China’s replica of Wall Street is full of half-built, deserted skyscrapers and floods regularly

An imposing ghost town.
An imposing ghost town.
Image: Reuters/Michael Martina
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The skyline of Yujiapu in the Chinese city of Tianjin looks more like an expensive, abandoned movie set than it does “China’s new Manhattan,” as the financial district was once billed. A patina of dust covers the glass doors of the 47 office buildings and hotels that still sit empty, and in come cases unfinished.

This Manhattan-style ghost city on some of the best real estate in Tianjin, a port city just south of Beijing, is a victim of China’s investment boom—and, as is increasingly apparent, its bust. Tianjin has led the debt bonanza of the last five years, loaning out money faster than anywhere else in China since the financial crisis hit in 2009.

Much of the construction ceased back in 2010, and the deserted avenues left behind reflect the reckless borrowing of local-government financing vehicles (LGFVs)—companies created by city and provincial governments to borrow cheaply from state-owned banks to fund prestige-boosting infrastructure projects. Built by one of Tianjin’s most powerful local-government financing vehicles (LGFVs), Yujiapu promised to become ”the world’s largest financial district,” with at least 200 billion yuan ($32 billion) invested to create a new center of Chinese “financial innovation.”


Now, as China’s property market continues to slump and the economy flags, LGFVs all over the country are seeing debts come due and have little if any cash flow to cover them. In the case of Tianjin Binhai New Area Construction and Investment Group, some 20.7 billion yuan ($3.3 billion) in debt comes due this year—three times what it owed in 2013, reports Bloomberg. Meanwhile, revenue fell nearly 70% in 2013, bringing in less than a third of what the LGFV owes in 2014.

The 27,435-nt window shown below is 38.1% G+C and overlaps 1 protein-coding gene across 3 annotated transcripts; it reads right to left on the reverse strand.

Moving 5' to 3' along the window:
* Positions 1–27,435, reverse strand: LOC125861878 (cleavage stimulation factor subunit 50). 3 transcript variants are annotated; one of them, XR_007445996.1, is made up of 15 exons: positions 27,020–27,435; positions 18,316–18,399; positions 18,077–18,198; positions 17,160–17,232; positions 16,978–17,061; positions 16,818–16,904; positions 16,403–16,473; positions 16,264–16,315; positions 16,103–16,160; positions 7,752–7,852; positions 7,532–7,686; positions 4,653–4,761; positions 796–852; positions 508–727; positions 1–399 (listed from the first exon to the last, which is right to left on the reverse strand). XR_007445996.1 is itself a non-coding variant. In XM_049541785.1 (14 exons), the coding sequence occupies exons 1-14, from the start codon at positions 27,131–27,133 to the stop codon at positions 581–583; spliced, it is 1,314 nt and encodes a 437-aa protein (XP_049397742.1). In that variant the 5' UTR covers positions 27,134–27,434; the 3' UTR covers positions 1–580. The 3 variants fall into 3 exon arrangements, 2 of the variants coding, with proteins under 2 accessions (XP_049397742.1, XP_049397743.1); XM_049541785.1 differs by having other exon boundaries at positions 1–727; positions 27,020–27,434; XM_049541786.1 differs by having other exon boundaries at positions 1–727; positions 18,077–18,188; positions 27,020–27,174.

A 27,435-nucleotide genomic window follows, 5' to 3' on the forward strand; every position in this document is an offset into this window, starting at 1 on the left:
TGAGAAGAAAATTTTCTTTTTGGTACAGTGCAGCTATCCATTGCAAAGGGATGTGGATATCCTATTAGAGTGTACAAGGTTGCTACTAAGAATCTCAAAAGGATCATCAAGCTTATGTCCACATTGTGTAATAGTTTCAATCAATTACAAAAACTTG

How could a company take such a big gamble? In a word, vanity—the city’s and its leaders’. Though Shanghai might be widely accepted as China’s financial center now, it wasn’t always. Back in 2008, Tianjin launched an aggressive campaign to wrest that title from its rival further south, setting up a slew of capital and commodity exchange markets and positioning itself as a center for private equity.


China’s “new Manhattan” project was associated with Zhang Gaoli, the Communist Party secretary of Tianjin at the time, who won one of the seven coveted spots in China’s cabinet in 2012 and now is one of the top economists leading the country, reports the New York Times (paywall). Unsurprisingly, Zhang is a big fan of government-led investment. But even as he graduated to the Party elite in 2012, Tianjin was already deeply mired in debt. (Though it didn’t break out Tianjin’s debt, an official audit found that Tianjin, Shanghai and Guangzhou had amassed 3.9 trillion in debt as of late-2012, an average of $17.4 billion apiece.)

And cash flow isn’t the only flow problem in the Manhattan of the Middle Kingdom. Built on coastal salt flats just a few inches above sea level, Yujiapu is prone to flooding due to storm surges and heavy rains. As a local resident told the Times in 2012, after nasty weather that spring, “you had to roll up your pants and take off your shoes to walk across the street.”